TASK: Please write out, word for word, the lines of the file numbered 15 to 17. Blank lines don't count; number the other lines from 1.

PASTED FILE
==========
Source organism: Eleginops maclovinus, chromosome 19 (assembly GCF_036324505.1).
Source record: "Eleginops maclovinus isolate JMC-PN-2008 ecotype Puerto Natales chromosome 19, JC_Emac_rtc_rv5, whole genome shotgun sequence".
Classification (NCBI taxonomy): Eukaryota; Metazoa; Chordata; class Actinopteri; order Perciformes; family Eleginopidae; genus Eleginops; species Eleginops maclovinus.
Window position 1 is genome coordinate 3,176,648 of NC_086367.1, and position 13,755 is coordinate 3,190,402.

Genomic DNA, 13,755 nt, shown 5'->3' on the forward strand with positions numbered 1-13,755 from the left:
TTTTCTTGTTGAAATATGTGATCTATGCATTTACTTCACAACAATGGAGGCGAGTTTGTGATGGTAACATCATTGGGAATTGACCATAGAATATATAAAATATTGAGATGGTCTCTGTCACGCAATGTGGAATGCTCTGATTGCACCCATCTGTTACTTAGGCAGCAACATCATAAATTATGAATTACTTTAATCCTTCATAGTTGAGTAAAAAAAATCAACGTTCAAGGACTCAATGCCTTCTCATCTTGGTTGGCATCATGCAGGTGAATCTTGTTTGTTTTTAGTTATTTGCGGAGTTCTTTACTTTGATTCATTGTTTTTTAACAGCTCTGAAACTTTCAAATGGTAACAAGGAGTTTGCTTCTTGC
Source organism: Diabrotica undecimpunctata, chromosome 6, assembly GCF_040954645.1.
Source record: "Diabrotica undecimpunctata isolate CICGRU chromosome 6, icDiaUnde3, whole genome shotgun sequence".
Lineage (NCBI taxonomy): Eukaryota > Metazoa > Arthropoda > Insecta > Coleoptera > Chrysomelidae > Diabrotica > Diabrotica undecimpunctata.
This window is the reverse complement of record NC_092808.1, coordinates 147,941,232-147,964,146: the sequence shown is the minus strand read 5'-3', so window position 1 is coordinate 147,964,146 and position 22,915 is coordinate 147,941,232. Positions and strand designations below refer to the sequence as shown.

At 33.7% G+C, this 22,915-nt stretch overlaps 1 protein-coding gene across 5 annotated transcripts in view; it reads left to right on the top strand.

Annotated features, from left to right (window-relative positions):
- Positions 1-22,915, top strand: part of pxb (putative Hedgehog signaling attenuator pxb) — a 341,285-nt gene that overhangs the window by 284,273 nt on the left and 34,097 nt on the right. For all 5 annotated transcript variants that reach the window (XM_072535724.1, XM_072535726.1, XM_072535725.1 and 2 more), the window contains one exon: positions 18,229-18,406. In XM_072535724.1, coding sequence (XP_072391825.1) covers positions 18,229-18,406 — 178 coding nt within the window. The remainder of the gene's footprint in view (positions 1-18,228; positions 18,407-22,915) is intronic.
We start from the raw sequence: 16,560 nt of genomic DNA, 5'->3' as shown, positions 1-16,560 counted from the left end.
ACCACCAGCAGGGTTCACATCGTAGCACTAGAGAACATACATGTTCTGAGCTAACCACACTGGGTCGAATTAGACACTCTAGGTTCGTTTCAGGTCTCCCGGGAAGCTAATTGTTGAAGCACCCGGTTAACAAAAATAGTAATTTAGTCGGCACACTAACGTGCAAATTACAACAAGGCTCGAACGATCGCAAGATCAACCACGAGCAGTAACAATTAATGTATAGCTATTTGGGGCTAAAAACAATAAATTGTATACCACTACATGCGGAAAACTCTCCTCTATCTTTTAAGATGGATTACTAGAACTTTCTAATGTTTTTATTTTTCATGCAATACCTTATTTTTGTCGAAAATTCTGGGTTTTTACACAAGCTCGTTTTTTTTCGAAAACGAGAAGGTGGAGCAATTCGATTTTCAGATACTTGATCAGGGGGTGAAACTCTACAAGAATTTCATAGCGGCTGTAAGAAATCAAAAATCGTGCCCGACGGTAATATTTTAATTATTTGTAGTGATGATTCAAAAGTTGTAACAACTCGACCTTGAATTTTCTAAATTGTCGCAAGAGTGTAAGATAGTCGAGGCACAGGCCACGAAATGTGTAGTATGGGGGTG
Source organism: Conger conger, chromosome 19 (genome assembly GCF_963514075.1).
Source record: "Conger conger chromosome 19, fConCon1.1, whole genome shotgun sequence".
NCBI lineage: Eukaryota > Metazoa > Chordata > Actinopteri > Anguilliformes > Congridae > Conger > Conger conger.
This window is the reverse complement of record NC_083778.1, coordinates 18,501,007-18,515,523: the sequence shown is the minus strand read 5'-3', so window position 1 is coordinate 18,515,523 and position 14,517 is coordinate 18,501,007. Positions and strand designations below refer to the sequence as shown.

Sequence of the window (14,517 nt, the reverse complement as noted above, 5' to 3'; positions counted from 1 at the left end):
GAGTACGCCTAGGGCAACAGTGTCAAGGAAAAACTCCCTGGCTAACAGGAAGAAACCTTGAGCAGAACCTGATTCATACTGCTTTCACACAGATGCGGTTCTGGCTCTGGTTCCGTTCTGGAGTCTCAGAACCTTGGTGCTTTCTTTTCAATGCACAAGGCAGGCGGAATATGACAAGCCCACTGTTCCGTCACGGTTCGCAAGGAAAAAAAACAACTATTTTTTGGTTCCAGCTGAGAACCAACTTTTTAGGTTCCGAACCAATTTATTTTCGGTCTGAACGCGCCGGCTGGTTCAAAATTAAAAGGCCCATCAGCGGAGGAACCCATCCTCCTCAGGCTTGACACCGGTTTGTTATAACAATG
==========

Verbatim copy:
ACCACCAGCAGGGTTCACATCGTAGCACTAGAGAACATACATGTTCTGAGCTAACCACACTGGGTCGAATTAGACACTCTAGGTTCGTTTCAGGTCTCCCGGGAAGCTAATTGTTGAAGCACCCGGTTAACAAAAATAGTAATTTAGTCGGCACACTAACGTGCAAATTACAACAAGGCTCGAACGATCGCAAGATCAACCACGAGCAGTAACAATTAATGTATAGCTATTTGGGGCTAAAAACAATAAATTGTATACCACTACATGCGGAAAACTCTCCTCTATCTTTTAAGATGGATTACTAGAACTTTCTAATGTTTTTATTTTTCATGCAATACCTTATTTTTGTCGAAAATTCTGGGTTTTTACACAAGCTCGTTTTTTTTCGAAAACGAGAAGGTGGAGCAATTCGATTTTCAGATACTTGATCAGGGGGTGAAACTCTACAAGAATTTCATAGCGGCTGTAAGAAATCAAAAATCGTGCCCGACGGTAATATTTTAATTATTTGTAGTGATGATTCAAAAGTTGTAACAACTCGACCTTGAATTTTCTAAATTGTCGCAAGAGTGTAAGATAGTCGAGGCACAGGCCACGAAATGTGTAGTATGGGGGTG
Source organism: Conger conger, chromosome 19 (genome assembly GCF_963514075.1).
Source record: "Conger conger chromosome 19, fConCon1.1, whole genome shotgun sequence".